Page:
Dress Red for Women’s Health

Pull out your best red dress! February 6, 2015 is Dress Red for Women Day!

Each year the American Heart Association, in partnership with national sponsors Macy’s and Merck, encourage men and women all over the country to wear red to raise awareness about heart disease in women. People can also buy special Go Red products from a variety of sponsors, proceeds of which go to heart health research.  A number of celebrities, including Lindsey Vonn, Ireland Baldwin, Marie Osmond, Rosie O’Donnell and Joy Behar have lent their “star power” to the event to build awareness.

Why Heart Disease Awareness is So Important

Source: Go Red for Women

General statistics

  • Heart disease is the No. 1 killer of women, and is more deadly than all forms of cancer combined.
  • Heart disease causes 1 in 3 women’s deaths each year, killing approximately one woman every minute.
  • An estimated 43 million women in the U.S. are affected by heart disease.
  • Ninety percent of women have one or more risk factors for developing heart disease.
  • Since 1984, more women than men have died each year from heart disease.
  • The symptoms of heart disease can be different in women and men, and are often misunderstood.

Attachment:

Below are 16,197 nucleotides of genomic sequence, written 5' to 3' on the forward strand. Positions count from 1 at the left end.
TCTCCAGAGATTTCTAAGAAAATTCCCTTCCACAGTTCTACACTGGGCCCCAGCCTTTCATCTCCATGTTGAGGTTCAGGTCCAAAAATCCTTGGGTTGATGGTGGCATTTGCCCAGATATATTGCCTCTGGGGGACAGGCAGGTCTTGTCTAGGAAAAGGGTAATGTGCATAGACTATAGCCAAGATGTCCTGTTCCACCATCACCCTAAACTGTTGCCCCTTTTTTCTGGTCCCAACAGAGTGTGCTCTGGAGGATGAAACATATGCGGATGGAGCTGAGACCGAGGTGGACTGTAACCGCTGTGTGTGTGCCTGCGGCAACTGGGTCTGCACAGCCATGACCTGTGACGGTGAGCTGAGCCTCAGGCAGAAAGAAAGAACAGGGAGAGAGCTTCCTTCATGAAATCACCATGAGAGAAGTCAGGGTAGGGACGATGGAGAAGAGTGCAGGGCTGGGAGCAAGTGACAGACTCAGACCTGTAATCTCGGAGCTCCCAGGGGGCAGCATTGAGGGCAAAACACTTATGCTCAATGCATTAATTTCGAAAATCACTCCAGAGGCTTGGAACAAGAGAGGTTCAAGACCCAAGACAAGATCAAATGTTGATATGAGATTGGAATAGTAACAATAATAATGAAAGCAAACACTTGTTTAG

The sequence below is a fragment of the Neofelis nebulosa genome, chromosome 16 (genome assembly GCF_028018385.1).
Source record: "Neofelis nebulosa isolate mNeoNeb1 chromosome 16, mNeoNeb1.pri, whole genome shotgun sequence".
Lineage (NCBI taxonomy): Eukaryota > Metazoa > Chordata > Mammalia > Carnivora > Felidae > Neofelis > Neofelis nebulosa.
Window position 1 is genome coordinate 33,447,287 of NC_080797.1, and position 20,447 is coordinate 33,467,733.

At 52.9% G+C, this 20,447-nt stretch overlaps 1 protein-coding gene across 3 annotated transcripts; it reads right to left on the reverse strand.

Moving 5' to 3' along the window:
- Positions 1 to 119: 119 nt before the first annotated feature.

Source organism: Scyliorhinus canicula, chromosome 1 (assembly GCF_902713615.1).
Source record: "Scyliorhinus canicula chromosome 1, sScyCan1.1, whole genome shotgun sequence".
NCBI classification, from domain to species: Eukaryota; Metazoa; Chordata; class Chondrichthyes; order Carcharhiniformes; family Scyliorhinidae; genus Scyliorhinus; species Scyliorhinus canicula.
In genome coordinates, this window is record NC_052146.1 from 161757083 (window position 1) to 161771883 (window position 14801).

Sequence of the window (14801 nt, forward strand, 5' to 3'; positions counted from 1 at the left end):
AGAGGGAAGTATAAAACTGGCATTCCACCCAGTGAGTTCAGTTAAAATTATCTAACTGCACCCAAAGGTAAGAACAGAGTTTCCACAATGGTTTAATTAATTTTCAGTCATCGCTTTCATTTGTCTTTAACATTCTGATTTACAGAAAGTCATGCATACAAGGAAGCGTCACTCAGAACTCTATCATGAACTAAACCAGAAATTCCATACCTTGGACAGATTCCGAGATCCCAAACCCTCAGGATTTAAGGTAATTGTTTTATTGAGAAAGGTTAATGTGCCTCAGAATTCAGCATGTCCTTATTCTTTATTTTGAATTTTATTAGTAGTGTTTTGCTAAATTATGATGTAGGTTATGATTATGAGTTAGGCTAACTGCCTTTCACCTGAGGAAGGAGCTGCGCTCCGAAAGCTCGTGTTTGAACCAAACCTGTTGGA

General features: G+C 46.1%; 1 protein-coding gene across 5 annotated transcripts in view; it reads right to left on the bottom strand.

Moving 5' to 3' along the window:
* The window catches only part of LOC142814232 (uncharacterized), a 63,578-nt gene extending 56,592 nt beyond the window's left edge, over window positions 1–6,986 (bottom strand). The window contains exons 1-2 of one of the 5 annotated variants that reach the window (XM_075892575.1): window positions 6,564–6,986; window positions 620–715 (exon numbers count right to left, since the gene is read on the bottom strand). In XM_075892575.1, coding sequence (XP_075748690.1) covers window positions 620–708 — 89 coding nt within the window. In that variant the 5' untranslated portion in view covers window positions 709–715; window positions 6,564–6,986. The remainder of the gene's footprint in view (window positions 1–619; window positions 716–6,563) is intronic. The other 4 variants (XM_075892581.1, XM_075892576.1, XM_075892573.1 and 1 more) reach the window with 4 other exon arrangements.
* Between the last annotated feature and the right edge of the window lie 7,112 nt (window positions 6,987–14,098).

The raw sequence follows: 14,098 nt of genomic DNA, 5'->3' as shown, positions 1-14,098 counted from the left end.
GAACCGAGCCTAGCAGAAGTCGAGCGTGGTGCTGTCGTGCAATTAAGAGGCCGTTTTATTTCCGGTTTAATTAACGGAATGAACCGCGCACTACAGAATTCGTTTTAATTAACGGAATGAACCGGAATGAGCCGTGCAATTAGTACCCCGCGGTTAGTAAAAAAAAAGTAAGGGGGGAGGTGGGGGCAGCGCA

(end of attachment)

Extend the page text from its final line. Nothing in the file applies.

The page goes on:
• While 1 in 31 American women dies from breast cancer each year, 1 in 3 dies of heart disease.
  • Only 1 in 5 American women believe that heart disease is her greatest health threat.
  • Women comprise only 24 percent of participants in all heart-related studies.

Hispanic women

  • Hispanic women are likely to develop heart disease 10 years earlier than Caucasian women.
  • Only 1 in 3 Hispanic women are aware that heart disease is their No. 1 killer.
  • Only 3 in 10 Hispanic women say they have been informed that they are at a higher risk.
  • Only 1 in 4 Hispanic women is aware of treatment options.
  • Hispanic women are more likely to take preventive actions for their family when it comes to heart health.

African American women

  • Cardiovascular disease is the leading cause of death for African American women.
  • Of African American women ages 20 and older, 46.9 percent have cardiovascular disease
  • Only 1 in 5 African American women thinks she is personally at risk.
  • Nearly 50 percent of African American women are aware of the signs and symptoms of a heart attack.
  • Only 43 percent of African American women know that heart disease is their greatest health risk.

Want to check your risk of heart disease? Click here to go to the Go Red Heart CheckUp.

Michele R. Berman, M.D. was Clinical Director of The Pediatric Center, a private practice on Capitol Hill in Washington, D.C. from 1988-2000, and was named Outstanding Washington Physician by Washingtonian Magazine in 1999. She was a medical internet pioneer having established one of the first medical practice websites in 1997. Dr. Berman also authored a monthly column for Washington Parent Magazine.

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